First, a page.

NASHVILLE, Tenn. (WKRN) — Health officials are advising people to wear home-made masks, but cleaning them is a concern. It’s been suggested to microwave them in a plastic bag for two to three minutes, but that’s turning out to be very dangerous for some people.
Officials advised people to check their masks for metal before microwaving, but for several masks that have nearly caught fire, metal wasn’t the problem.
“There are few of the people who are making them who have put some metal in the nose piece, but the ones that I gave to the neighbor, who microwaved and burnt them, did not have any metal at all, they were simply fabric that’s sown with elastic,” Bonnie Duckworth, a Bellevue resident told News 2.
The masks burnt in the microwave in less than a minute inside a plastic bag.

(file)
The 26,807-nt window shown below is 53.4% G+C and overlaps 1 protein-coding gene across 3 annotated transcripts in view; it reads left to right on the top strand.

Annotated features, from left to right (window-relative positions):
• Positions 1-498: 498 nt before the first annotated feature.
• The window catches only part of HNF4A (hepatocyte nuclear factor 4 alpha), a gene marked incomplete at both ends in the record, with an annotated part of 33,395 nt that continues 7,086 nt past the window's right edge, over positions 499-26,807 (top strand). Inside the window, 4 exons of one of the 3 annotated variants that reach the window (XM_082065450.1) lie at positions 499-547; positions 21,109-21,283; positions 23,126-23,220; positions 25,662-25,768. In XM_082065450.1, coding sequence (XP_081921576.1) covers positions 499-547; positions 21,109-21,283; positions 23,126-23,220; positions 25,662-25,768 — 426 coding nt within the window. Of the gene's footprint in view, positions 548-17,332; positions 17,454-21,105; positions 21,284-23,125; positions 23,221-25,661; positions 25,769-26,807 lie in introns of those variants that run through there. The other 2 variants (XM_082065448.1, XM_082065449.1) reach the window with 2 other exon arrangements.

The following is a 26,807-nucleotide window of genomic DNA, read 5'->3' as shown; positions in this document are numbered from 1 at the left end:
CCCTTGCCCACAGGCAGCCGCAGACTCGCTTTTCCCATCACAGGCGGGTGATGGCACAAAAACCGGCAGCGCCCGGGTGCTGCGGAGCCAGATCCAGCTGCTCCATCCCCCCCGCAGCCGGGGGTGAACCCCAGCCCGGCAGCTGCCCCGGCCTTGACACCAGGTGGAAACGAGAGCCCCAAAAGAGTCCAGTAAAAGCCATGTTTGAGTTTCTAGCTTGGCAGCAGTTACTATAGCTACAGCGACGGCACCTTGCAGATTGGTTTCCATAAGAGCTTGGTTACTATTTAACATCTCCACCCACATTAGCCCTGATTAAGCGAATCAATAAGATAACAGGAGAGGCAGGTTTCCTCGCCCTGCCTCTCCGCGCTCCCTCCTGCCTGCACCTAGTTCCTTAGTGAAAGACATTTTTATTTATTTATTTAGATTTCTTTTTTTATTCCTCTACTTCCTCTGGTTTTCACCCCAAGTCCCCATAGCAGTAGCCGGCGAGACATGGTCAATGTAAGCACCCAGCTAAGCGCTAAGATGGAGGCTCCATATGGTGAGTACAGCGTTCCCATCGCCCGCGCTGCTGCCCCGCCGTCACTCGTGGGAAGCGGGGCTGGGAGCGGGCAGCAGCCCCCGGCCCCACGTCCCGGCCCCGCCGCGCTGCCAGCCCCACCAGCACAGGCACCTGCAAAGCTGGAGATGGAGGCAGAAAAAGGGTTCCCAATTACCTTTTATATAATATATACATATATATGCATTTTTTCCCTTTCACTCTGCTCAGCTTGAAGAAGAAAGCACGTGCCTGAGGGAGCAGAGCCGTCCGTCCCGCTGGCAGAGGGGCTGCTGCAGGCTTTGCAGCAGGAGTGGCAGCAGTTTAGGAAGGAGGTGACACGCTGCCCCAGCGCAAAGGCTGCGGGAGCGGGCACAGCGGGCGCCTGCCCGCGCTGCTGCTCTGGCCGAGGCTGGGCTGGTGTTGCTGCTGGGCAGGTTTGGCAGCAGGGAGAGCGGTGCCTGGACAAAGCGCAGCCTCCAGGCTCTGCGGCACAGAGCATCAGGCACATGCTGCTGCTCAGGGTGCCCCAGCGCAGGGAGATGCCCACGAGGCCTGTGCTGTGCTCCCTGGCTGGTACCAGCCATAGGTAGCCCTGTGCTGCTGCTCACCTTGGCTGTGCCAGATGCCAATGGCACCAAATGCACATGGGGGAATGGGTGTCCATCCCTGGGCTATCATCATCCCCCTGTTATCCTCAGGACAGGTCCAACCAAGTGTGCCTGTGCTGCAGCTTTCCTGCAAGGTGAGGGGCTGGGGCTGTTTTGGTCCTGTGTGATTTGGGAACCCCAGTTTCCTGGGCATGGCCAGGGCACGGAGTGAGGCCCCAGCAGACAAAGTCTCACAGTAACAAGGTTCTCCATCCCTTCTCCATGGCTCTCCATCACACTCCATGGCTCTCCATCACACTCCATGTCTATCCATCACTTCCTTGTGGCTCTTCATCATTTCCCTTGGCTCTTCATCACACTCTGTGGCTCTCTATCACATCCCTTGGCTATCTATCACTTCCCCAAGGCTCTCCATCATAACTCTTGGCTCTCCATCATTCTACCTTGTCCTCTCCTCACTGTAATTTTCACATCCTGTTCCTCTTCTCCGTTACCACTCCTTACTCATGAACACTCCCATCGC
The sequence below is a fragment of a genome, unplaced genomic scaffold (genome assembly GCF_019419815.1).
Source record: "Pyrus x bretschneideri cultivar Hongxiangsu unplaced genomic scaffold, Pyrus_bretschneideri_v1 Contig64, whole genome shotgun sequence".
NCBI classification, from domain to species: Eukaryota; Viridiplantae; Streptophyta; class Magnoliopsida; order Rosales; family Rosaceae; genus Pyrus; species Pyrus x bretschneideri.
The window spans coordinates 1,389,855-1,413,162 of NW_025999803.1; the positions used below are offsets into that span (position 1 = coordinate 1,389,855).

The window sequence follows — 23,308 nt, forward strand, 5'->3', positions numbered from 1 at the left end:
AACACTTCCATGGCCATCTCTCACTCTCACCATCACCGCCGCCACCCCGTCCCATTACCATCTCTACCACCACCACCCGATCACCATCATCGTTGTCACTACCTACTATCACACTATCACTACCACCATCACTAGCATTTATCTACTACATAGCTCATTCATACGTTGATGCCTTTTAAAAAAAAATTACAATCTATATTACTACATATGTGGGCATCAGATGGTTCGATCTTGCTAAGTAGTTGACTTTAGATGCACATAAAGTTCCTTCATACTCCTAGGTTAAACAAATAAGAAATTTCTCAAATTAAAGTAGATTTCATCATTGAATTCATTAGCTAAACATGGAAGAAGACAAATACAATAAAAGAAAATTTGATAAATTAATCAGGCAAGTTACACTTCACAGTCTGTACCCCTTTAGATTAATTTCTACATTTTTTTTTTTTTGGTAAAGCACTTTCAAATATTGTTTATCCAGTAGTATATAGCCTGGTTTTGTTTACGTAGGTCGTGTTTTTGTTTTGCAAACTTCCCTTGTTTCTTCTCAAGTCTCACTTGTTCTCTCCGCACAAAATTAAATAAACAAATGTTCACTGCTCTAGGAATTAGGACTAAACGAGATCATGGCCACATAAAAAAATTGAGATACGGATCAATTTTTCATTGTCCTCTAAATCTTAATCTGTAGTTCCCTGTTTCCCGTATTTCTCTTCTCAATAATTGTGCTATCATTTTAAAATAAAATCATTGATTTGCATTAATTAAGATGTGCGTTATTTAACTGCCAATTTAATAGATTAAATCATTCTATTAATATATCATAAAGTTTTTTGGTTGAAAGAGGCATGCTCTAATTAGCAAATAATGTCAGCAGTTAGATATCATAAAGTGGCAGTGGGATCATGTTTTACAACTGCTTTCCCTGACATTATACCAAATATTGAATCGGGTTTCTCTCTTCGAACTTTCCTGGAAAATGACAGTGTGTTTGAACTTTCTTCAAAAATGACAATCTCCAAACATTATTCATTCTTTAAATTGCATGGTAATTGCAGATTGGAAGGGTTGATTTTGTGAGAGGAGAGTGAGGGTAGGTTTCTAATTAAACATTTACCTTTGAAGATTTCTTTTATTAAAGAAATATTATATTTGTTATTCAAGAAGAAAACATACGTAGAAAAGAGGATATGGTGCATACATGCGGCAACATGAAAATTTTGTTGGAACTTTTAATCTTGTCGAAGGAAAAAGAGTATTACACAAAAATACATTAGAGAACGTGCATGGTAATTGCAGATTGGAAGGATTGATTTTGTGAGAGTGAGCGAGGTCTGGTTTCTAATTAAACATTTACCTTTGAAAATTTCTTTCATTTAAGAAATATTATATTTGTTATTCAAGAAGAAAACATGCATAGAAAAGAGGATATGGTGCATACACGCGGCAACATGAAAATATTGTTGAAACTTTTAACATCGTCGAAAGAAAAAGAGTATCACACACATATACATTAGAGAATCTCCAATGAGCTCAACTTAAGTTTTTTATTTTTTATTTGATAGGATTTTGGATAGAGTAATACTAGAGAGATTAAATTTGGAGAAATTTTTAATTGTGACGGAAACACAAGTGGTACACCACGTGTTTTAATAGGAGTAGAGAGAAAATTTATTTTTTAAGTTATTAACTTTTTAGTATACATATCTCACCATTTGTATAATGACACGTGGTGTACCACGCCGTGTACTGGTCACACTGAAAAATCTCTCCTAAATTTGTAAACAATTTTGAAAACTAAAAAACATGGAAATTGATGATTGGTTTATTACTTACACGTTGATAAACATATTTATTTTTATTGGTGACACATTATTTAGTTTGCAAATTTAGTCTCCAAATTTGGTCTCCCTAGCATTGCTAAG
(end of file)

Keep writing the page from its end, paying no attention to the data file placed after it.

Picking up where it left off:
“I asked her why she had done that and she said because that’s what had been recommended,” Duckworth explained.
That advice given by many, including in Metro-Nashville’s COVID-19 Task Force briefing Friday advised microwaving two to three minutes inside a plastic bag.
“All they were doing was setting them on fire,” said Emergency Management Director Heather Site in Greene County, “We had also heard of people putting them in plastic bags, things like that, so of course that was just causing another hazard.”
Across the country, one after another, these cloth masks are burning.
“We’re using tightly woven 100-percent cotton material, but then the masks, they’re printed, and we do not know about the ink on them,” Duckworth explained, “Also we’re using elastic thread to sow the mask, so we’re doing everything we can do to follow all of the specifications that were followed by Vanderbilt.”
Site says some materials are safe to microwave but for whatever reason, these masks are not holding up.
Instead, Site suggests, “Wash them in warm water, hand wash them will probably be best, with antibacterial soap and a small amount of bleach, that’ll disinfect the mask of germs.”
The CDC also recommends putting it in the washing machine, Site adds with a high-grade detergent.
Stay with News 2 for continuing coverage of the COVID-19 Pandemic.